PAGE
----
How I learned to love (or at least tolerate) Wilco’s Yankee Hotel Foxtrot

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Over time, I have had to face that fact that this album is far better than I’d once thought.

When I picked up Wilco’s Yankee Hotel Foxtrot — on the day it was released, this week back in 2002 — I really enjoyed it. I didn’t think it was anywhere near as groundbreaking or startling as the hype would have had me believe. Soon, I found that I simply could not listen to it anymore: Yankee Hotel Foxtrot had worn out its welcome by being talked about everywhere as a huge groundbreaking moment that, frankly, simply wasn’t all that groundbreaking.

After subsequently digesting demos for the album, included on the Australian version’s bonus disc, I was finally able to see Yankee Hotel Foxtrot in a new light. Due to those demos, often very different in attitude and tempo than what was eventually released, I can now really appreciate what Yankee Hotel Foxtrot represents. I still think Wilco is far too caught up in playing with relatively tame electronic sounds. Most songs I continue to wish weren’t unadorned with the distracting backing noise because they, for the most part, came off as very amateurish.

I’ve listened to a great many truly groundbreaking electronic artists for years and the stuff Wilco attempted to pull off on Yankee Hotel Foxtrot simply sounded too tentative for them to really be successful. They didn’t convince me that the band had jumped head-and-feet into a more experimental mode, and instead said to me that they simply heard Radiohead’s Kid A and wanted to move in that direction, somehow — but with no real impetus.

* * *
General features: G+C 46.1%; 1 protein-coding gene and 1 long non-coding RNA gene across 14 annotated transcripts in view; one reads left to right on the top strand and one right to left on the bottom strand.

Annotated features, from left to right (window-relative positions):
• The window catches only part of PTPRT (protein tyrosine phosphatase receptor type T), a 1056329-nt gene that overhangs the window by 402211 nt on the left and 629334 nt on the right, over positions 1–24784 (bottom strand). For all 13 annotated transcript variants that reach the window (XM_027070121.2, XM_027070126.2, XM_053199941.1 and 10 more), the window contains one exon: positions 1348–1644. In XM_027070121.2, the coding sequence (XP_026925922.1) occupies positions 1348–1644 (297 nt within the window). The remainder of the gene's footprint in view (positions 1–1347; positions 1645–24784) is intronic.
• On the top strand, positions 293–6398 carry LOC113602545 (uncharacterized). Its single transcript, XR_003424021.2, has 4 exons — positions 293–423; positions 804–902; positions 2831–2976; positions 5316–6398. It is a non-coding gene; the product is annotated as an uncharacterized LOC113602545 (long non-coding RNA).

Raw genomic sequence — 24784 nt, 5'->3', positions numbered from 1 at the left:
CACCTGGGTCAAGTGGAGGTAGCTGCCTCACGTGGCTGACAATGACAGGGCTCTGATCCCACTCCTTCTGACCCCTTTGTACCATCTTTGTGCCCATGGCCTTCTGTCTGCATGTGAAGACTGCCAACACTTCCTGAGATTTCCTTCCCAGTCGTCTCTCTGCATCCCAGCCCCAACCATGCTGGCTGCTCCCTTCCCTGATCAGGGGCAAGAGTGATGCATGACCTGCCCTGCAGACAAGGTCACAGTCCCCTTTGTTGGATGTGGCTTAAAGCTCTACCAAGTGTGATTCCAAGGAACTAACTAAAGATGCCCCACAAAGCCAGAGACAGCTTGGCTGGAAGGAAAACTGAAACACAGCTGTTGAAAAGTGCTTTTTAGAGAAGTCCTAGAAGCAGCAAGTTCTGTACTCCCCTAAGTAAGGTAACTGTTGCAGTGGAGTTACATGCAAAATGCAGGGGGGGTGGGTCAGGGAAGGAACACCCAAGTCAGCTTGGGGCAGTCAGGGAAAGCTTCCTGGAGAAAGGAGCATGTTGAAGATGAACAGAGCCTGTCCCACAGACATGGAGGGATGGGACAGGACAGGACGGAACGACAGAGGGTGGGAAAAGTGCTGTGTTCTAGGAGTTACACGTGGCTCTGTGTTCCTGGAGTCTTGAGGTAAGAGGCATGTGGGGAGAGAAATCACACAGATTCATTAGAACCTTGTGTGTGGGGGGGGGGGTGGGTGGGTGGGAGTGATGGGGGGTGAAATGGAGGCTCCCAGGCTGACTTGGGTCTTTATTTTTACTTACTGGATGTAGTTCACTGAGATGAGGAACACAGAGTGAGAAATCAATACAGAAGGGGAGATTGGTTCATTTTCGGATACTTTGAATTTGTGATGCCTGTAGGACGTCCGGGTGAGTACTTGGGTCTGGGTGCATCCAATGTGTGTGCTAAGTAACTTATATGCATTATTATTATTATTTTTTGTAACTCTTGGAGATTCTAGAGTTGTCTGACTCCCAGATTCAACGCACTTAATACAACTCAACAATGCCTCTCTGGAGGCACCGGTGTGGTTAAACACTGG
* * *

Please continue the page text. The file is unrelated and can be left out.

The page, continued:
Jim O’Rourke, no stranger to the eclectic and electronic, managed to mix Yankee Hotel Foxtrot in such a way that helps support some of the more spartan songs with the electronic accompaniment, but more often than not, the results sounded like they’d be much stronger without them at all. One of the reasons the demos worked so much better for me is that, while the sounds are indeed there, the song structures are slightly less attenuated by them — and so therefore rely more on the melodies of the band’s material.

While it is good music, Yankee Hotel Foxtrot is nowhere near as shocking and/or strange as critics back then would have had you believe. But regardless of my nitpicking, I have to admit now that this is still a really good album. I should have recognized that my disinterest in it was more due to that overwhelming hype: I simply grew tired of hearing about Wilco’s Yankee Hotel Foxtrot, until I heard it a new way.

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